A, a domestic corporation, owns 100 percent of B, a foreign corporation. On November 1, B purchased $1 million of inventory on account from A. The $1 million debt, on which B pays no interest, is still outstanding on December 31, which is the end of A’s taxable year. Since the $1 million intercompany trade receivable was outstanding for only two months, A does not have to recognize any interest income. However, if the $1 million debt were still outstanding on January 31 of the following year, B would owe A interest.
Longer interest free periods are possible if the controlled lender ordinarily allows unrelated parties a longer interest free period or if a controlled borrower purchases the goods for resale in a foreign country and the average collection period for its sales is longer than the interest free period. See Treas Reg. Section 1.482-2(a)(1)(iii)(D) and Treas. Reg. Section 1.482-2(a)(1)(iii)(E).
Intercompany debt other than a trade receivable generally must bear an arm’s length interest charge. See Treas. Reg. Section 1.482-2(a)(1)(i). In other words, If a U.S. parent corporation advances money to a controlled foreign corporation or a controlled foreign corporation provides an intercompany loan to another controlled CFC, an arm’s length interest rate must be charged. To determine the arm’s length rate, the corporate lender must consider all relevant factors, including the amount and duration of the loan, the security involved, the credit standing of the borrower, and the interest rate prevailing at the situs of the lender for comparable loans between uncontrolled parties. See Treas. Reg. Section 1.482-2(a)(2)(i). If an arm’s length rate is not readily determinable, the corporate lender or borrower can still protect itself against an IRS adjustment by satisfying the requirements of a safe-harbor provision. Under this safe harbor, an interest rate is deemed to be an arm’s length rate if it is between 100 percent and 130 percent of the applicable federal rate. See Treas. Reg. Section 1.482-2(a)(2)(iii)(B). The applicable federal rate is the average interest rate (redetermined monthly) on obligations of the federal government with maturities similar to the term on the intercompany loan. See IRC Section 1274(d).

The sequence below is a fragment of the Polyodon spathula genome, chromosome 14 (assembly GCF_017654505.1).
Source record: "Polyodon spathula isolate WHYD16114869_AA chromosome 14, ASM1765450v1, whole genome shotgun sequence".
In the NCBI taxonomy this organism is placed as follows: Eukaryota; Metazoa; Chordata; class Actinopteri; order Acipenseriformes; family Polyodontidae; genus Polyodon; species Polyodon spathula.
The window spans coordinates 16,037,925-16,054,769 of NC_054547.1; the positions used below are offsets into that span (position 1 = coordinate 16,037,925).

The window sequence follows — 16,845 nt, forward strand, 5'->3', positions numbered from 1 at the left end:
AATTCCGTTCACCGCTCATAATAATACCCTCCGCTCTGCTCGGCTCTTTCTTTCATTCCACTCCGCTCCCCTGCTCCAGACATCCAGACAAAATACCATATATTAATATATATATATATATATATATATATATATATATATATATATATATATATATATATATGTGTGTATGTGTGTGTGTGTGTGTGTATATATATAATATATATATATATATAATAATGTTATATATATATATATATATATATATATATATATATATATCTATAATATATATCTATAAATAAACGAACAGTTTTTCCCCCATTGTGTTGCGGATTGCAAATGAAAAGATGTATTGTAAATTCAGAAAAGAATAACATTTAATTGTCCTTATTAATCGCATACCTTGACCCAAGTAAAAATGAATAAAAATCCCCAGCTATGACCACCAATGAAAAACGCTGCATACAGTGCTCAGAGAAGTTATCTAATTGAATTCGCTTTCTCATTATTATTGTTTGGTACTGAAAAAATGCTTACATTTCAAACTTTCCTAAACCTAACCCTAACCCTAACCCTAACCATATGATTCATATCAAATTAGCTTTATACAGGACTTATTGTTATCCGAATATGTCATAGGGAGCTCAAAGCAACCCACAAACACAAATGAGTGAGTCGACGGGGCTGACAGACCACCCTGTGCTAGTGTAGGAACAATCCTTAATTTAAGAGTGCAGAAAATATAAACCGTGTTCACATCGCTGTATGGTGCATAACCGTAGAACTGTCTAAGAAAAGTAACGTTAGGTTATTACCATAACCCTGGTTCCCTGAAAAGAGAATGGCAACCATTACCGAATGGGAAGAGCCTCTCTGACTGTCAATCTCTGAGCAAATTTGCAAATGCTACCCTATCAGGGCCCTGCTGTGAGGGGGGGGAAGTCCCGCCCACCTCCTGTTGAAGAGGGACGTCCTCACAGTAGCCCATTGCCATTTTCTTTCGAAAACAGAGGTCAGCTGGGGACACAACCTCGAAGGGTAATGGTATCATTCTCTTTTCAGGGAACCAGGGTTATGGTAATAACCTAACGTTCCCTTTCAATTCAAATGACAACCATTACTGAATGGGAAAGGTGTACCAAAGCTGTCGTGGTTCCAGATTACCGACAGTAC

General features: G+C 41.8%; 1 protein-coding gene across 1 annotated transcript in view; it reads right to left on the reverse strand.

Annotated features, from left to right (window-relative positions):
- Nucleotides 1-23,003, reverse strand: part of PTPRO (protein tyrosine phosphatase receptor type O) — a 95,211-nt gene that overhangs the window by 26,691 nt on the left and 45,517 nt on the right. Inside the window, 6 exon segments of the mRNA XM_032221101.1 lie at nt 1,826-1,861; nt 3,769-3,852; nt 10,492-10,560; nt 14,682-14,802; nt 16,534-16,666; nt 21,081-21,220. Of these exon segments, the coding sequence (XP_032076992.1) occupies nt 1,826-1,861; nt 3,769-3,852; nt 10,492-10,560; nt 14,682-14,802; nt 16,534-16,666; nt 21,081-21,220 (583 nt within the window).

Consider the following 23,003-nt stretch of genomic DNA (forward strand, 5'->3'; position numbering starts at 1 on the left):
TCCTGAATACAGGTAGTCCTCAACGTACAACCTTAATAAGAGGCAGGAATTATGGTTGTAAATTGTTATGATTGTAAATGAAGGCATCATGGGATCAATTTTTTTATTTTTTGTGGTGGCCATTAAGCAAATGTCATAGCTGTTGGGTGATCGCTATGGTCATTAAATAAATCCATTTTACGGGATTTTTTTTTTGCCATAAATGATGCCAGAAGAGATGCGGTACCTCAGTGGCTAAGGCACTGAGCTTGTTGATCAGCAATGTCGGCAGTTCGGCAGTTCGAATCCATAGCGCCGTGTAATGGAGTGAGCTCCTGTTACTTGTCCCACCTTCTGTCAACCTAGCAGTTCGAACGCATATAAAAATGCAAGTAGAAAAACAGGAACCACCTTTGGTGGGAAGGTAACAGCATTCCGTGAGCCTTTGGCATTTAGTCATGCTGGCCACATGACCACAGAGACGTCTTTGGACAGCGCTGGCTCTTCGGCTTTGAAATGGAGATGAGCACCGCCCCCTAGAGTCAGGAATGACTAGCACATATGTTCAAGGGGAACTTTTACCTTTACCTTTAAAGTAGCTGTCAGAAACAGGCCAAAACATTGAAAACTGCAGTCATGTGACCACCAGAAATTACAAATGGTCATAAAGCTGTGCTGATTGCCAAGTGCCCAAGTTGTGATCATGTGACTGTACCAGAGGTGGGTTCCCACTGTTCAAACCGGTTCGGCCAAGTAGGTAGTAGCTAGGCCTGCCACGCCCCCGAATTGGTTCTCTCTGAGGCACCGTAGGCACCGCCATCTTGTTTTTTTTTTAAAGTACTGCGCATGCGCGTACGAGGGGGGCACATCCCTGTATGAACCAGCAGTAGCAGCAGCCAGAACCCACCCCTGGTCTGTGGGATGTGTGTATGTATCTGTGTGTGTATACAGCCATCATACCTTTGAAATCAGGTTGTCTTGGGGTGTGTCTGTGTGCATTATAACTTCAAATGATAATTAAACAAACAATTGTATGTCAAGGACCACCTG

Below, please see Illustration 2 which demonstrates the safe harbor rule for intercompany loans and advances.
A, a CFC, owns 100 percent of B, another CFC. During the current year, A borrows $1 million from B. The loan is determined in U.S. dollars and has a three-year term. At the time of the loan, the applicable federal rate for a three year obligation is 8 percent. Under the safe harbor provision, an interest rate of between 8 percent (100 percent of the applicable federal rate) and 10.4 percent (130 percent of the applicable federal rate) is automatically acceptable to the IRS. A rate lower than 8 percent or higher than 10.4 percent can also be used if it can establish that it is an arm’s length rate, taking into account all of the relevant facts and circumstances.